Cool It, Buddy!

An Article by
Sept., 2001

Page 1

The Problem:

The Tiger cooling system requires that the heat generated by the engine be transferred to the cooling medium (water/additives), which in turn transfers this heat to the air flowing through the radiator. In the automotive design, it would transfer the most heat by having more air flowing through the radiator, and more radiator surface in contact with the air to transfer the heat.

The radiator heat transfer efficiency, at a constant water flow rate, depends on the exposed surface area. This area consists of the coolant tubes, themselves, and the bonded fins. The fins and tubes transfer the heat to the air flowing by their hot surfaces.

Problems can arise if there is insufficient flow rate of the cooling medium, insufficient transfer of the combustion gas heat into the cooling medium, insufficient radiator surface area, or insufficient air flow.

My personal attention to this issue, having experienced an embarrassing leakage of neon green liquid on a friends pristine concrete driveway, involved every aspect of the cooling system but modifications to the stock water pump. The extent of the overheating was severe enough that this overflow would occur on 85 Deg. F. days in neighborhood driving conditions. The temperature indicator would verify that the needle was at the high end of the dial. There was NO doubt that my problem was not a gauge problem.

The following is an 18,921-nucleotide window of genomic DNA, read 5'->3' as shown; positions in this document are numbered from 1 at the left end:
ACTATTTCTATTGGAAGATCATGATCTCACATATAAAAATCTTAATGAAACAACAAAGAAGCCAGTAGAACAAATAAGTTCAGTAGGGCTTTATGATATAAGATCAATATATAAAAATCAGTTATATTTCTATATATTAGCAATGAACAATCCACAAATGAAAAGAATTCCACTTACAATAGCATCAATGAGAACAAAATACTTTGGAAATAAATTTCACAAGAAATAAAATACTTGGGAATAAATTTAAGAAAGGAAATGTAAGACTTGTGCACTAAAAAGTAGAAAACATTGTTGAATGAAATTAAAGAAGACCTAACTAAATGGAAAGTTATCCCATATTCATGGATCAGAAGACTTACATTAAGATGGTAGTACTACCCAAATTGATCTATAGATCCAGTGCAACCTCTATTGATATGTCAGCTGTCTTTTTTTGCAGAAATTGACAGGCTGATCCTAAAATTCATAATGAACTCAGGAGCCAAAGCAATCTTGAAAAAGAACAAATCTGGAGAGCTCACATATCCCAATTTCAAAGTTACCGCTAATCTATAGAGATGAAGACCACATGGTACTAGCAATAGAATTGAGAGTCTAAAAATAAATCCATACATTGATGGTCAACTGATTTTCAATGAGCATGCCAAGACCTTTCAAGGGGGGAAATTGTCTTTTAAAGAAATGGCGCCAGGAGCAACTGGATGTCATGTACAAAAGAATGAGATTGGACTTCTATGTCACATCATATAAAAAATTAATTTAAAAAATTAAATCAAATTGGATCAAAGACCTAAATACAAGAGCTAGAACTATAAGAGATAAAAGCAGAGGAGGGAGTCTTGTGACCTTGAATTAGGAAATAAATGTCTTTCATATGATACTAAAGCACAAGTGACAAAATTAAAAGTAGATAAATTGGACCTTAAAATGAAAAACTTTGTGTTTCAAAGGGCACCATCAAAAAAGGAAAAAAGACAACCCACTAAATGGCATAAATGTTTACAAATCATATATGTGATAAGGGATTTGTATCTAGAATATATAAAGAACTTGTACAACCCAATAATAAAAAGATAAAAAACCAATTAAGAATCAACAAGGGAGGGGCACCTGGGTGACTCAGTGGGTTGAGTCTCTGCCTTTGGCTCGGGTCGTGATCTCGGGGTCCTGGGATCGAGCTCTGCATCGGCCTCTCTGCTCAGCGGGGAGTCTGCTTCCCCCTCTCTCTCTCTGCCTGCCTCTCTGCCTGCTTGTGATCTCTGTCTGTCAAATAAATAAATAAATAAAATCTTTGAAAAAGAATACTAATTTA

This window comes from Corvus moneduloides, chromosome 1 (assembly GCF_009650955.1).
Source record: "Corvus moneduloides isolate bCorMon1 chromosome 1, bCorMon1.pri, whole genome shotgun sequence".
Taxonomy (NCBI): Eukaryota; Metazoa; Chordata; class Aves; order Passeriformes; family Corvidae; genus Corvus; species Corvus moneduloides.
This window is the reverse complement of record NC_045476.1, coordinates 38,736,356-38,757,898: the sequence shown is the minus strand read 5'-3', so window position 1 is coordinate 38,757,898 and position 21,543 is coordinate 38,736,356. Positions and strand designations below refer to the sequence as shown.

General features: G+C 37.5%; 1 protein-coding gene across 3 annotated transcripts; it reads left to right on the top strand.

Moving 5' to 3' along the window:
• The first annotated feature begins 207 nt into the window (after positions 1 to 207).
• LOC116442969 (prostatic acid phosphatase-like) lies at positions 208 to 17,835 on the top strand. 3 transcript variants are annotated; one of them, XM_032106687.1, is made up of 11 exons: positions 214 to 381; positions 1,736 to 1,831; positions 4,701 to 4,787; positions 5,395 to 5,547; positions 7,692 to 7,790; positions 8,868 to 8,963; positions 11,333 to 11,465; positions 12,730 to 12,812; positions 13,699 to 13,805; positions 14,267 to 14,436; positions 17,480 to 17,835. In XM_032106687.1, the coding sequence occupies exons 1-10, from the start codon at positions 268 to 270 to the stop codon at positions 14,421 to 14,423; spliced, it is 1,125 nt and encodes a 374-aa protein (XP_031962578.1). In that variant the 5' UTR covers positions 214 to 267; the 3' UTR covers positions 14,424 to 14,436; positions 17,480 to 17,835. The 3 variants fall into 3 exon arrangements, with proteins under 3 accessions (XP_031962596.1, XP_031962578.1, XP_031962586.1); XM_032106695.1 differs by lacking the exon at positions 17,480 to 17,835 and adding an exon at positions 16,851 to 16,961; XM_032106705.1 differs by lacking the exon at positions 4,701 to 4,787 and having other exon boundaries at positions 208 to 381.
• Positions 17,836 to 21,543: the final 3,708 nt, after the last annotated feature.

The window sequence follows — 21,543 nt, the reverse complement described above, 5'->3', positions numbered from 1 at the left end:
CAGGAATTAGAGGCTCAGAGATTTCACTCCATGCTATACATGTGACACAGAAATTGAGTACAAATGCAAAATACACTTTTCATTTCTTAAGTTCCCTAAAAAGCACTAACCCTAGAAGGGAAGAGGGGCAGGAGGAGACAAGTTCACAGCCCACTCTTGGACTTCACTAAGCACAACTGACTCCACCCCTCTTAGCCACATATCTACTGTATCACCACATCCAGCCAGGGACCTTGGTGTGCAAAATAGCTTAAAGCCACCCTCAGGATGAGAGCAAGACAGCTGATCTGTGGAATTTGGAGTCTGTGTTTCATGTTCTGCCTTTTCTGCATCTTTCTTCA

The solution was attacked on many fronts, and the results were most satisfactory. I'll go through each modification to describe the improvements made.

The Radiator

The original radiator was a three row design, probably replaced at some point in the 45,000 miles on the engine with a "higher efficiency" design of the 70's. Since that time, even better designs were made, and available. I chose a Modine core, that was only available on special order, as recommended by the radiator shop. It was a 4 row design, with a high fin density, and yet was no thicker than the three row, so it was the same size as the stock core, and fit the stock end tanks.

Modine Special Order Manufacturing Division (ONLY) "Special High Efficiency Core" Cross flow. 18 1/2 W x 15 1/2 H (stock). Four parallel rows of 5/16 tubes on 3/8 centers, 36 tubes/row, each 3/8 inch deep by 0.080 wide externally. 14 fins/per inch fin density.

This radiator costs about $300, built by Simi Valley local radiator shop, and well worth it. Uses stock tanks, and fits stock shroud. The source (who will ship) is Commercial Radiator Service, 864 Los Angeles Avenue, Simi Valley, CA 93065 (805-527-3332) (FAX 805-520-1148) B.A.R. #AG029137 (California Bureau of Automotive Repair shop number) . He calls it a Special High Efficiency Core. Ask for "Ken"

The Electric Fan